Table 2

Gene ontology functional enrichment of DMRs

GO ID

GO term

Ancestors

Direction

CpG 0

CpG 3

All

Biological process

 GO:0032259

methylation

2

Hypo

Yes

Yes

Yes

Molecular function

 GO:0003995

acyl-CoA dehydrogenase activity

4

Hypo

Yes

Yes

Yes

Table lists all significant terms identified in the Biological Process and Molecular Function categories with the ‘weight01’ algorithm, which accounts for GO term hierarchy. Genes of interest were tested against all genes, genes containing at least one methylated CpG and genes containing at least 3 methylated CpGs as per the DMR filtering of greater than 0 and 3 CpGs

Discussion

Global methylation and differentially methylated regions

The global D. magna CpG methylome of ~ 0.7%, consistent across replicates, is similar to that reported previously for different clones of D. magna (0.74 and 0.5% respectively) [25, 29]. Slight differences between studies may be related to D. magna strain differences, or differences in different data filtering methods [29]. In line with previously observed methylation patterns in Daphnia [2225] and arthropods [30, 32, 64] in general, the majority of DMRs were identified in exonic regions of gene bodies. The magnitude of change in methylation of DMRs is mainly between 10 and 20% (Fig. 2), with some outliers. Indeed, the greatest difference between treatments was only 33% for a DMR hypomethylated under CR overlapping both exonic and intronic sequence in 40S ribosomal protein S26 (Additional files 3 and 4, genes with exons overlapping DMRs of greater than 20% mean difference). This could reflect our whole organism-based study in which large changes in specific tissues are moderated by no change the majority of tissues for that genomic region. These differences in mean methylation are in line with that for D. magna response to Microcystis stress, where differences up to 40% were observed [22]. However, the comparison is not direct as that study compared difference between methylation at gene bodies rather than DMRs. The extent to which changes in magnitude of DMRs or gene bodies is functionally relevant is currently unknown in Daphnia, and arthropods in general. It is possible that the low, but significant, differences in mean methylation > 10% have little functional effect, and as such requires validation through future studies. In Daphnia and other arthropods there is a correlation between DMRs and alternative splicing [22, 24, 25, 30], and is proposed to form an adaptive response to environmental pressures [22, 24, 25]. Increased gene expression is associated with high-levels of germline methylation in Daphnia [25], but the impact of environmentally-induced changes on gene expression is not yet understood beyond alternative splicing [22].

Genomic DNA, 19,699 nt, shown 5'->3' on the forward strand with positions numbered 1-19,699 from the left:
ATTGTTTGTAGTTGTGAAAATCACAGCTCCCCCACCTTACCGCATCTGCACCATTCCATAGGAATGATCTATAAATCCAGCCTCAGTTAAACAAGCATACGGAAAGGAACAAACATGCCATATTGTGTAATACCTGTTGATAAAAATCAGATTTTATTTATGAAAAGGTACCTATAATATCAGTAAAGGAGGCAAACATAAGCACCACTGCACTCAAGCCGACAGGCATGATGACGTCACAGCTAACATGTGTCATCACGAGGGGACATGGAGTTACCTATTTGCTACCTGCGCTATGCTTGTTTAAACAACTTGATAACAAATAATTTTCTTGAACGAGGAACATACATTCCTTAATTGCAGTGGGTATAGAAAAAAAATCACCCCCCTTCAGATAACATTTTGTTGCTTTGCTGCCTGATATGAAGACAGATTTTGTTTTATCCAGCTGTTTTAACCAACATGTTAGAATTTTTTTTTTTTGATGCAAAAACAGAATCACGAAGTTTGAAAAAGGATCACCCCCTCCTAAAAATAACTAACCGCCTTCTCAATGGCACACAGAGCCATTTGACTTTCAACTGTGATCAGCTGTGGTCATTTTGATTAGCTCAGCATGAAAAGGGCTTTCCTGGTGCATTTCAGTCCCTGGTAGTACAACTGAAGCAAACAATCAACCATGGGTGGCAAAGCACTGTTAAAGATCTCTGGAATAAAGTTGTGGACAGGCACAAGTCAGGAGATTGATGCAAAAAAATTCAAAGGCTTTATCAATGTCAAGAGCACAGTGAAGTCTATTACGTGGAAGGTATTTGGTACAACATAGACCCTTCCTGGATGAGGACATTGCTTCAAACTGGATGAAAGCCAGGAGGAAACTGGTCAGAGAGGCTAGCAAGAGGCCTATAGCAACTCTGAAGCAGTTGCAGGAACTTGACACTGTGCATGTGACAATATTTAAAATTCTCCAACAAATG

There are two genes that contain DMRs methylated in different directions (Table 1), in both cases the first exon (exon two in both genes), has the greater number of methylated CpGs versus the later exon. This is consistent with Kvist et al. [25] as exons two and three in D. magna are the most methylated exons genome-wide, with a decline in methylation in subsequent exons. It remains for future work to dissect if the differential methylation in these genes results in any change in gene expression or variation in alternative splicing at these loci.

Enriched GO terms hypomethylated under CR

The Biological Process GO term ‘methylation’ was enriched in or DMRs and associated with two ribosomal RNA methyltransferase genes and a Cap-specific mRNA (Nucleoside-2′-O-)-methyltransferase gene. The biological roles of these genes are poorly understood, but one hypothesis is that RNA methyltransferases are regulators of global protein translation [65]. One rRNA methyltransferase, NSUN5, is part of a conserved mechanism that modulates ageing [66], as reduced levels of this gene increases lifespan and stress resistance in yeast, worms and flies [66]. Another mechanism by which RNA methyltransferases may act is in protein synthesis that determine cell size, which is hypothesised to explain the small stature of organisms lacking rRNA methyltransferases [65]. This is concordant with the observed phenotype of adult CR Daphnia which are smaller than NF individuals, although functional validation would be required to link RNA methyltransferases causally to size difference phenotypes in Daphnia. Cap-specific mRNA (Nucleoside-2′-O-)-methyltransferase adds a methyl group to at the ribose 2′-O position of the first transcribed nucleotide, which is important for discriminating self RNAs from foreign RNAs produced by viruses [67, 68]. There is no clear link to caloric restriction with this gene.